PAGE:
Smaller Parties Decry Media Regulations

Media regulations that give    90 percent of public broadcast time to the three major political parties are placing a stranglehold on smaller opposition parties, some party leaders said Tuesday.

Twenty parties vying for votes in the July 27 general elections will split one-tenth of the election news air time according to a “broadcast equity” format adopted by the National Election Com­mission.

Speaking at a meeting between the NEC and party representatives, the deputy secretary of the Hang Dara Democratic Move­ment called the media arrangement a concession to the CPP.

“The NEC shouldn’t offer much time percentage to the Cambodian People’s Party when all media stations belong to the party,” said Hang Samrith. “This division is just legalized action by the CPP to the ruling party.”

The equity plan, which gives time to parties proportional to the positions they hold in current government, allots 44 percent of election news air time to the ruling CPP and 27 percent to Funcinpec. The Sam Rainsy Party will have 19 percent of the broadcast time.

TVK and two state-owned radio stations will broadcast the news.

Hang Samrith and others urged the NEC to reshape the equity format to give equal amounts of air time to all 23 participating parties.

“We have paid the same am­ount of money [to register with] the NEC in the election,” said Sun Sokunmealea, deputy president of the Khmer Front Party. “The three main political parties are not exactly who will win the elections, so the NEC should offer equal time to all parties.”

But NEC spokesman Leng Sochea defended the broadcast system in a phone interview Tuesday, saying it was the same model employed by the US-based television station C-SPAN during the US presidential elections.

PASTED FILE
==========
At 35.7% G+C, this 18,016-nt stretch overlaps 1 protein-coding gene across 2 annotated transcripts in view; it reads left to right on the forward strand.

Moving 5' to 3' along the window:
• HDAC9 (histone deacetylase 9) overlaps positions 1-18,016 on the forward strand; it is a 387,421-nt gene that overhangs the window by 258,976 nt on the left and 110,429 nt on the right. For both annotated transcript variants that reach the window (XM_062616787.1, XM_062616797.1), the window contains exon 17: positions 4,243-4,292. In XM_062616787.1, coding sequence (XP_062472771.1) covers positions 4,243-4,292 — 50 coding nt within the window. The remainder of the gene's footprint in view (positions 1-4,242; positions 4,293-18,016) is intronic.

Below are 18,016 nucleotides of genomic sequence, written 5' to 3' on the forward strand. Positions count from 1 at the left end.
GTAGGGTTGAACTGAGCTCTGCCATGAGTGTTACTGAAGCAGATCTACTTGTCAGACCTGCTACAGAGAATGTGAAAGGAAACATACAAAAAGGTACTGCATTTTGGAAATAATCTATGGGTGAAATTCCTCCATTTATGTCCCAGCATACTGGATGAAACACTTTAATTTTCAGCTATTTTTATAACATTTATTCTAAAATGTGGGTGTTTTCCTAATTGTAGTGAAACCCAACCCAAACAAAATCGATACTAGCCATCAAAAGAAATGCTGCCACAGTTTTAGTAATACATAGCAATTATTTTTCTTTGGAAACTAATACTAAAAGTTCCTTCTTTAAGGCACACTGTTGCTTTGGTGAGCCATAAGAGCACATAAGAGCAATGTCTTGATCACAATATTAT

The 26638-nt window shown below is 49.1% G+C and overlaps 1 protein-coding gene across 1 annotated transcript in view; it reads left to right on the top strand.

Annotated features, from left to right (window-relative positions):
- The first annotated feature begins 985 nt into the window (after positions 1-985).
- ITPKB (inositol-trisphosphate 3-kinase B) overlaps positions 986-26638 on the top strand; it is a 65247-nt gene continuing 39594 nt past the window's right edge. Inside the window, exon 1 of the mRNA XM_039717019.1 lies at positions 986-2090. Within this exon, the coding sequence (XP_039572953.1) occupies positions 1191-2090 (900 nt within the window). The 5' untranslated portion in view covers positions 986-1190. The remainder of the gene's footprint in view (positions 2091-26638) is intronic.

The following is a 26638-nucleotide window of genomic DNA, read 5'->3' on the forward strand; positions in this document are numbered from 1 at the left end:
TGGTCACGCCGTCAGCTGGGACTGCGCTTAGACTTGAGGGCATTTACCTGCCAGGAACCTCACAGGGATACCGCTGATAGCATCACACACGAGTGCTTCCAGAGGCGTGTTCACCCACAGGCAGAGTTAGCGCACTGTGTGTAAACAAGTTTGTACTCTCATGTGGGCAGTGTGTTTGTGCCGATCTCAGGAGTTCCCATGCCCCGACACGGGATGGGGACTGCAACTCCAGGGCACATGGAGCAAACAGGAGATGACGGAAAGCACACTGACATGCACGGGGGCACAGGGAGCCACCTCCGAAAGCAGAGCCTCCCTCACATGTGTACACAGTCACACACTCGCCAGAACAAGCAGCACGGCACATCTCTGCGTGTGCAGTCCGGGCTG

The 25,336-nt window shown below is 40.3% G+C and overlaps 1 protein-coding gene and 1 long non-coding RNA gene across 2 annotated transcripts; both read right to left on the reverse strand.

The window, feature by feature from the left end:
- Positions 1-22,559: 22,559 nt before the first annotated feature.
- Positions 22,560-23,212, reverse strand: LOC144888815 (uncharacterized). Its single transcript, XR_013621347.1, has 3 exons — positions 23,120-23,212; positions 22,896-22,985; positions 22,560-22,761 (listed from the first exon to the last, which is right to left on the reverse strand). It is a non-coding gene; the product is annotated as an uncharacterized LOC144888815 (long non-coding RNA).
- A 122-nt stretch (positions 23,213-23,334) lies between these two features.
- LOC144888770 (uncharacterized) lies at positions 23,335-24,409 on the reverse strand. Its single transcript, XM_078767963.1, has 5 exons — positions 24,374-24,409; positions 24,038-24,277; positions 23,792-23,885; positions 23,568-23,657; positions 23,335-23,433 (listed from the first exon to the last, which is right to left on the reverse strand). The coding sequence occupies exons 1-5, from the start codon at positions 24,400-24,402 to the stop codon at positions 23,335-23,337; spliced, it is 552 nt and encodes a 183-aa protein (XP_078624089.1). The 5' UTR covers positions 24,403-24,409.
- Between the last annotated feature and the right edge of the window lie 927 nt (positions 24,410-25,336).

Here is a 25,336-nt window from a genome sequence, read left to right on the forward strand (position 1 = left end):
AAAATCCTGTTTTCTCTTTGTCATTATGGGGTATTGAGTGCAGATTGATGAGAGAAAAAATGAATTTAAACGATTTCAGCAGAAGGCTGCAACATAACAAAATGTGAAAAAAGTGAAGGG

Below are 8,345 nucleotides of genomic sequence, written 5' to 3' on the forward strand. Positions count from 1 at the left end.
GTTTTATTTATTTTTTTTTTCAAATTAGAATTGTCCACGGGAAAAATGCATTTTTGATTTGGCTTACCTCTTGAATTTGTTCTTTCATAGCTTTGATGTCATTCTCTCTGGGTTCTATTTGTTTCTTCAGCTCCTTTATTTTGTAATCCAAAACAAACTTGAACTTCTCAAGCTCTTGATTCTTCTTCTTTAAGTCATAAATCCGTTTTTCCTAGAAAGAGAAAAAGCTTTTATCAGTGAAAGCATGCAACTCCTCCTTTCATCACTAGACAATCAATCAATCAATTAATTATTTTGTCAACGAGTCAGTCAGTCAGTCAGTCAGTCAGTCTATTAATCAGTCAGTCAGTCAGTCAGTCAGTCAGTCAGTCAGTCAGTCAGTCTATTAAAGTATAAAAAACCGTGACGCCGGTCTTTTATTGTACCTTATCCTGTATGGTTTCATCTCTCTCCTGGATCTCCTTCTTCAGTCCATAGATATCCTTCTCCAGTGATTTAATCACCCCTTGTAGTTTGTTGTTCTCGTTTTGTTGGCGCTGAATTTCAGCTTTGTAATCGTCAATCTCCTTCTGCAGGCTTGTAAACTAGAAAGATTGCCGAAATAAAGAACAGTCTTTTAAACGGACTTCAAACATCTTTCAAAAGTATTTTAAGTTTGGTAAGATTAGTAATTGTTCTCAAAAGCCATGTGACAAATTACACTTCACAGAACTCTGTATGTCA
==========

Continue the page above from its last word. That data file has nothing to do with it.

Over the course of about         40 days of news broadcast, the    10 percent given to coverage of smaller parties is significant, Leng Sochea said. He also said that some smaller parties did not understand the equity concept.

“Big fish get big food. Small fish get small food,” he said. “The food they get every day is proportional to their body.”

A Sam Rainsy Party official attending a forum on media issues also balked at the NEC regulations and what he called a CPP-dominated media. The party applied to the Ministry of Infor­mation to establish a radio station, but its request was denied, said Senator Kong Koam.

“Although the private stations are private, they support the CPP,” he said. Kong Koam was one of a four-member panel at an NGO-sponsored forum at the Sunway Hotel on Monday. Representatives from Funcinpec, the Cambodian Women’s Party and the Khmer Democratic Party also attended.

CPP officials were invited but did not attend the event, said organizer Buth Raksmei Kungkea of the NGO Impacs.

The Committee for Free and Fair Elections says it is prepping 11 monitors to observe the media during the election period. The group said it would focus on TVK’s equity broadcast and the impartiality of TVK news programs. Coverage scheduled to begin Thursday isn’t likely to start until late next week, said NEC media adviser Daphne Skillen.

A UNDP program to coach TVK journalists in their election news coverage is on hold until shipments of needed production equipment arrive from Singapore and Bangkok, Skillen said.

Meanwhile, the Neutral and Impartial Committee for Free and Fair Elections has launched its first long-term election observation, beginning this week and extending to 15 days after the elections.

Two monitors are assigned to each district in the provinces of Svay Rieng, Kompong Cham, Battambang, Banteay Meanchey, Siem Reap, Kompong Thom and Koh Kong, Nicfec Director Hang Puthea said at a news conference Monday. A report on suspected political killings and voter intimidation will be released every Thursday, he said.

Authorities have denied that any of the recent slayings in the country have been politically motivated, and on Tuesday Hun Neng, the provincial governor of Svay Rieng, said that the shooting death of Sim Saran last week was the result of a personal dispute.

Sim Saran, a former CPP member, joined the Sam Rainsy Party in 1998, a Sam Rainsy Party spokesman said this week. No arrests have been made in the case.

(Additional reporting by Luke Reynolds)

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